Washington, 23 January 1997 (RFE/RL) - Even his staunchest defenders concede U.S. President Bill Clinton faces the most serious personal crisis of his presidency -- not because he allegedly committed adultery in the White House, but because he allegedly suggested to the woman involved that she deny the affair with the president.
Other news in Washington was pushed into the background as reporters seized on the possibility that a sex scandal could drive the president from office.
Clinton was supposed to have spent Wednesday giving interviews about a major speech he is to deliver next Tuesday -- the annual State of the Union message that a president is required to present to a joint session of the U.S. Congress. Instead, Clinton was compelled to use the interviews to deny that he had done anything wrong.
Clinton's comments on Wednesday, however, did not settle the issue. The story only got bigger as journalists dissected every word the president used to mine any possible nuance from Clinton's remarks.
On Thursday, the Washington press corps used metaphors of war and conflict to describe the effect of the latest controversy. Washington Post columnist Mary McGrory likened the story to a bomb exploding on a quiet street. The Associated Press referred to a political earthquake.
President Clinton has denied the charges. He said to reporters Thursday that: "the allegations are false, and I would never ask anybody to do anything other than tell the truth. Let's get to the big issues there -- about the nature of the relationship and whether I suggested to anybody not tell the truth. That is false."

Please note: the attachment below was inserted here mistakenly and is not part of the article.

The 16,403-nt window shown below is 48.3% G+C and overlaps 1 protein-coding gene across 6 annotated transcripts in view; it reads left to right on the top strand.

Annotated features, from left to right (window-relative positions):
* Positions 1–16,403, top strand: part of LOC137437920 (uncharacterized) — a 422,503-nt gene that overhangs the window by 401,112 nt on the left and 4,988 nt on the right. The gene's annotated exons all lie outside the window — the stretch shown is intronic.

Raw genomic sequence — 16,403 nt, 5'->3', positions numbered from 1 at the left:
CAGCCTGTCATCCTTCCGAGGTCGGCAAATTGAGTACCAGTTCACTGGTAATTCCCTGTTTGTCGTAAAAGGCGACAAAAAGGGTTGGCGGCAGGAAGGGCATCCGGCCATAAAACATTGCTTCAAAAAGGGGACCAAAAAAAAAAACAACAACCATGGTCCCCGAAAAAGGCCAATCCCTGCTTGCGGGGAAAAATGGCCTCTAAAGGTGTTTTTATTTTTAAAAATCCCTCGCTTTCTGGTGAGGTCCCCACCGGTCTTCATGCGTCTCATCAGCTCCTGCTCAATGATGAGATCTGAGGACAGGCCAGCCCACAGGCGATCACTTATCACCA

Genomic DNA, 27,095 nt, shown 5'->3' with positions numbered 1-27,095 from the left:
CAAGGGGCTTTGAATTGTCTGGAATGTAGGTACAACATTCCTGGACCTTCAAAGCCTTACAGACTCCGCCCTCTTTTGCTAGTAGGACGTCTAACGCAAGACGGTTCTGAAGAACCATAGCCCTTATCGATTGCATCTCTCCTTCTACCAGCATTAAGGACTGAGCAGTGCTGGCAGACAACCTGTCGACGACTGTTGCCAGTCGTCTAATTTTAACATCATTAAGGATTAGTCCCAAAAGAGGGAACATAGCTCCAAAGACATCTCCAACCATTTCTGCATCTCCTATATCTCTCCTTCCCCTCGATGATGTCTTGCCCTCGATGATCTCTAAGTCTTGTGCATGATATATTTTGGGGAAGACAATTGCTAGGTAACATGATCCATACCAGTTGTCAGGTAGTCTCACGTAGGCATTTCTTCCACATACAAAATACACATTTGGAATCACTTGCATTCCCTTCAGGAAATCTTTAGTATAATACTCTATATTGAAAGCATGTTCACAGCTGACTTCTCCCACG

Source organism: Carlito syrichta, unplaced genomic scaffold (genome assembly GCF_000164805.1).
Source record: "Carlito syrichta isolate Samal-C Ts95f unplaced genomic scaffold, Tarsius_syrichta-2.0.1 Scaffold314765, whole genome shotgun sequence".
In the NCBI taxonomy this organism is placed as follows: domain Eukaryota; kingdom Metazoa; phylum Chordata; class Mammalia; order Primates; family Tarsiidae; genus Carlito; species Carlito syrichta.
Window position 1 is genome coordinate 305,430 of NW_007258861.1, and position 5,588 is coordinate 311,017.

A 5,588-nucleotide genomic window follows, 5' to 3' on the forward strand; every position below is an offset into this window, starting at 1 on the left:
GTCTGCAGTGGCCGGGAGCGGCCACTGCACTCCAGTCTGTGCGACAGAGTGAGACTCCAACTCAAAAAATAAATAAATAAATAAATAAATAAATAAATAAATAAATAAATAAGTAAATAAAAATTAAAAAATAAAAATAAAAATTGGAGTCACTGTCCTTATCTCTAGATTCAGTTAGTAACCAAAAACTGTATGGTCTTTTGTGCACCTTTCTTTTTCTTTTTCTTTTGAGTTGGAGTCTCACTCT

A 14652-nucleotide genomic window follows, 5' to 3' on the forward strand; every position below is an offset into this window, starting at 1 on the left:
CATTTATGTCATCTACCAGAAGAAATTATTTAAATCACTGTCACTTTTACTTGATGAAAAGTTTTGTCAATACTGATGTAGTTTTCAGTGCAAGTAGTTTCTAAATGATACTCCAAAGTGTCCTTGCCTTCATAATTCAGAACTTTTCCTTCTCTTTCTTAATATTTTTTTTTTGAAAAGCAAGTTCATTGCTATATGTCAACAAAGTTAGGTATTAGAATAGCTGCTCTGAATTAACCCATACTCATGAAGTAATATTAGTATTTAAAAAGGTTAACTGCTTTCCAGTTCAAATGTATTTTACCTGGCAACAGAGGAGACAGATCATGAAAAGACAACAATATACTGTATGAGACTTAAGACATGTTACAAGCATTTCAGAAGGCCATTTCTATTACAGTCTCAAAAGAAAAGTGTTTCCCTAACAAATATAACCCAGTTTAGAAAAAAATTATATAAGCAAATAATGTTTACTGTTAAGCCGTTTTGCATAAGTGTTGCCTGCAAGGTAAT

What is going on?
First, Clinton is neither formally charged with nor accused by any law enforcement agent of any crime. However, the allegation that Clinton told a former White House aide to lie is being investigated by what is called an independent counsel. The counsel is also referred to as a special prosecutor. The independent counsel, Kenneth Starr, will determine if there is any evidence of a crime.
If criminal charges are brought, Clinton could face removal from office. That would be unprecedented. The removal of a public official is called impeachment. The proceedings are so serious that there have been only two occasions in the more than 200-year history of the United States -- in 1868 and 1974 -- that a president faced the possibility of being driven from office.
It is a measure of the gravity of the situation that even Clinton's bitterest political enemies refrained from using the word "impeach" Thursday or suggested that impeachment proceedings are imminent.
How did this come about?
The U.S. Justice Department, a cabinet ministry, is responsible for investigating alleged violations of federal laws and prosecuting those accused of breaking them. However, the head of the Justice Department, the U.S. Attorney General, is appointed by the president and is often a political ally or at least a member of the same political party. In this case, Clinton and Attorney General Janet Reno are Democrats.
A law that was passed by the U.S. Congress in 1978 requires the Attorney General to summon a special prosecutor from outside the government when there are credible charges of wrongdoing by top government officials. The law not only covers the president, but also the vice president, all the cabinet secretaries (ministers) and several dozen of the most senior political appointees.
In January 1994, Reno appointed a lawyer named Robert Fiske as special prosecutor to investigate allegations of improper conduct by Clinton and his spouse, First Lady Hillary Rodham Clinton. These allegations stemmed from the Clintons' financial involvement in a real estate development that went bankrupt in Clinton's home state of Arkansas. The Clintons made those investments when Clinton was governor of Arkansas and they did not involve the presidency.